Thursday, October 29, 2009

Heroes in the Crowd

The news of the blasts had just reached us. The television was switched on, and all of us watched it in silence trying to come in terms with the situation, trying to convince ourselves that our near and dear ones were safe. Approximate figures flashed on the screen

'More than a hundred dead, more than two hundred injured.'

The morgue like silence was broken by a phone ring, seconds later the room was filled with different kinds of rings. Families trying to find out if we were okay, if we were not hurt, if we were still alive.

The faces around the office spoke of the horror that played on the television screen. The faces around the office displayed the shock we at the railway maintenance department were hit with; I walked into my office and sat there for a few minutes, trying to think how safe the city is now. My colleague Mathre walked in, and sat on the chair across my desk. His face was filled with dejection and anger.

'All these bastards should be hanged to death, sir'

'We have to catch them first, Mathre' I said making eye contact with him.

'Our people have been ruthlessly killed, and we can do nothing about it. Could there be a bigger curse than that, sir' asked Mathre banging his fist on the desk.

I looked at Mathre his eyes were filled with tears. His emotions were valid, what could be a bigger curse. All we could do was watch the horror unfold on screen. How could we reply to them? We are just a face in the crowd. Pushed around by the politicians, hit at by religious extremists, killed by terrorists.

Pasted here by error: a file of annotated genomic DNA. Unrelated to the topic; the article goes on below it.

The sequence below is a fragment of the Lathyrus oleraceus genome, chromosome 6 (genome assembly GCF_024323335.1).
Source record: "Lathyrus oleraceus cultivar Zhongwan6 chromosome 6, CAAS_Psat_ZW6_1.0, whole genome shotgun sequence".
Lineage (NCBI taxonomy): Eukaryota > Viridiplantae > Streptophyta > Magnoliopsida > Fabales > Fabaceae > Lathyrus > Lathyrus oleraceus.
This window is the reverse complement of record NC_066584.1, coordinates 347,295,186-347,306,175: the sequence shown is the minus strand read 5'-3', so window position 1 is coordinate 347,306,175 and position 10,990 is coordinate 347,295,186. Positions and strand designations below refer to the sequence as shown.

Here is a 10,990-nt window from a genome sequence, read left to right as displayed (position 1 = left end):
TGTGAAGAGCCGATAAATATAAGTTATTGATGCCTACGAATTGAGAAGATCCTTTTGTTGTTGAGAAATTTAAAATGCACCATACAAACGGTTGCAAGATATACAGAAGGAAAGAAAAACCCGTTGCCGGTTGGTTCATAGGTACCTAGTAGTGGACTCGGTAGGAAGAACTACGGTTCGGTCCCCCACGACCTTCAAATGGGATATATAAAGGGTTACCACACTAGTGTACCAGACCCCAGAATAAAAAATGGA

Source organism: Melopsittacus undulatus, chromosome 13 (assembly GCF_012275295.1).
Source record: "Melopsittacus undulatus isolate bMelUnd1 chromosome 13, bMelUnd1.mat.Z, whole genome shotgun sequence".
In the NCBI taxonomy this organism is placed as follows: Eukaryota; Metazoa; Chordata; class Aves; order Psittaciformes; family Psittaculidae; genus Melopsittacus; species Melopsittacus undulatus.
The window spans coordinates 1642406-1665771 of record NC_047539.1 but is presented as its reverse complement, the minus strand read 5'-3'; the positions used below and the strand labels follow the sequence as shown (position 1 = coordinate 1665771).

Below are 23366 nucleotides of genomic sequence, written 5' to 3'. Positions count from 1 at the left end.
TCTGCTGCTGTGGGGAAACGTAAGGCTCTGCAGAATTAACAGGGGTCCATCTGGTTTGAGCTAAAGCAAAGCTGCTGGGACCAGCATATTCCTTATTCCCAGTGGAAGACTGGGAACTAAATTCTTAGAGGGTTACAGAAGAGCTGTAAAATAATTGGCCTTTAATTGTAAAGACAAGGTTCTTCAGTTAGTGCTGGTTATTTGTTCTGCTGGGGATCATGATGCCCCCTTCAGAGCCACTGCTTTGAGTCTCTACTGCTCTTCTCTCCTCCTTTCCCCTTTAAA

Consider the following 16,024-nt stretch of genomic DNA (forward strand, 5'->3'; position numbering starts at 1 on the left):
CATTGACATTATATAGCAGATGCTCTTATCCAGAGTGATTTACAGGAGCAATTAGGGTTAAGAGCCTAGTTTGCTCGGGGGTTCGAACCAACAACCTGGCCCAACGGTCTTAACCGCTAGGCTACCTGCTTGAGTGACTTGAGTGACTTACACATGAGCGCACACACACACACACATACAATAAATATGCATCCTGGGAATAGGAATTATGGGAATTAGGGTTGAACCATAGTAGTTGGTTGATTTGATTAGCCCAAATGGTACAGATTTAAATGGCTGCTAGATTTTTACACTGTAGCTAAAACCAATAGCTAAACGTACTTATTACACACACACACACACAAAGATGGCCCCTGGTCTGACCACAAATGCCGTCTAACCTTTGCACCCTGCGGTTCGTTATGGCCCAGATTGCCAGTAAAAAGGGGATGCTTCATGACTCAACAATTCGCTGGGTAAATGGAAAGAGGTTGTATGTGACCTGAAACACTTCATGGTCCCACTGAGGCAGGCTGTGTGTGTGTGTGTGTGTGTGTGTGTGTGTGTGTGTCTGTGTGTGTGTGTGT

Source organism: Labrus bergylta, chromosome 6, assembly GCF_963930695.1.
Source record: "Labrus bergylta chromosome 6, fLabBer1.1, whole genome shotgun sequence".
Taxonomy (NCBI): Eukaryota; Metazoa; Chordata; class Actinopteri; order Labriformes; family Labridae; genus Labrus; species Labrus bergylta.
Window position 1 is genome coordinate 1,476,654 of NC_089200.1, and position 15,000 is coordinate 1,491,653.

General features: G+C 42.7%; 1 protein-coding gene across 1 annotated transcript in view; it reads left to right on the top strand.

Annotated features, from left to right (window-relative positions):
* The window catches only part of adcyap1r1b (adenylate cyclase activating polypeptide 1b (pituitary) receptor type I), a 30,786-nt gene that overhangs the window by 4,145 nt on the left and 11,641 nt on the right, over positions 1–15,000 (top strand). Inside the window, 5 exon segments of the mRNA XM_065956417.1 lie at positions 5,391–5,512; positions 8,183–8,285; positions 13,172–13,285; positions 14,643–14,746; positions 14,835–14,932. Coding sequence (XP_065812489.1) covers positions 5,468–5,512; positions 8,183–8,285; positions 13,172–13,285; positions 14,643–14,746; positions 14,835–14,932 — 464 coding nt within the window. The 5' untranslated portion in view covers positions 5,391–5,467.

'I wish we could send them a strong reply, sir'

'What do your propose? We take guns to the border and shoot blindfolded.' I asked trying to control my own overflowing emotions.

He kept quite; both of us knew there was not single reply we could afford to give.

We sat in silence for a few more minutes, trying to settle down the raging waves of anger. Mathre got up and walked out saying he needed a glass of water. I walked out to have another look at the news channel. A pretty looking news lady spoke of the tragedy, appealed to the government on behalf of the injured and the families of dead. She ended her report saying

'The rail lines are closed for now. We think it will stay the same for the next two to three days.'

I called Mathre out and asked him to accompany me. I had small thought, a small plan.

We sat waiting for the Manthriji; he had given us five minutes time, which was all I wanted. I checked my watch it was seven in the evening already. He finally took leave from the media and walked towards his office. We walked into his office with him and sat on the chairs across his desk.

'Yes. Tell me' he asked straight

'Sir, I want permission to clear the damaged train from the tracks, so we can work on restoring the destroyed lines.' I requested

'I cannot issue the permission. It has to come from the people above me.'

'Sir, I request you to get the permission. We want to get the trains back on track with the first light in the morning.'

‘See, first let us sort out the chaos around us. Rescuing the injured and recovering the dead are our first priority. Let us finish that first. The trains can run a couple of days later, it will not make a difference.' he pushed aside our thought.

'Sir, if the trains come in tomorrow morning, it will give a strong reply to the cowards who committed this act. They have hit us where it hurts the most, sir. If we show them we are hurt, it will just signal a victory to them'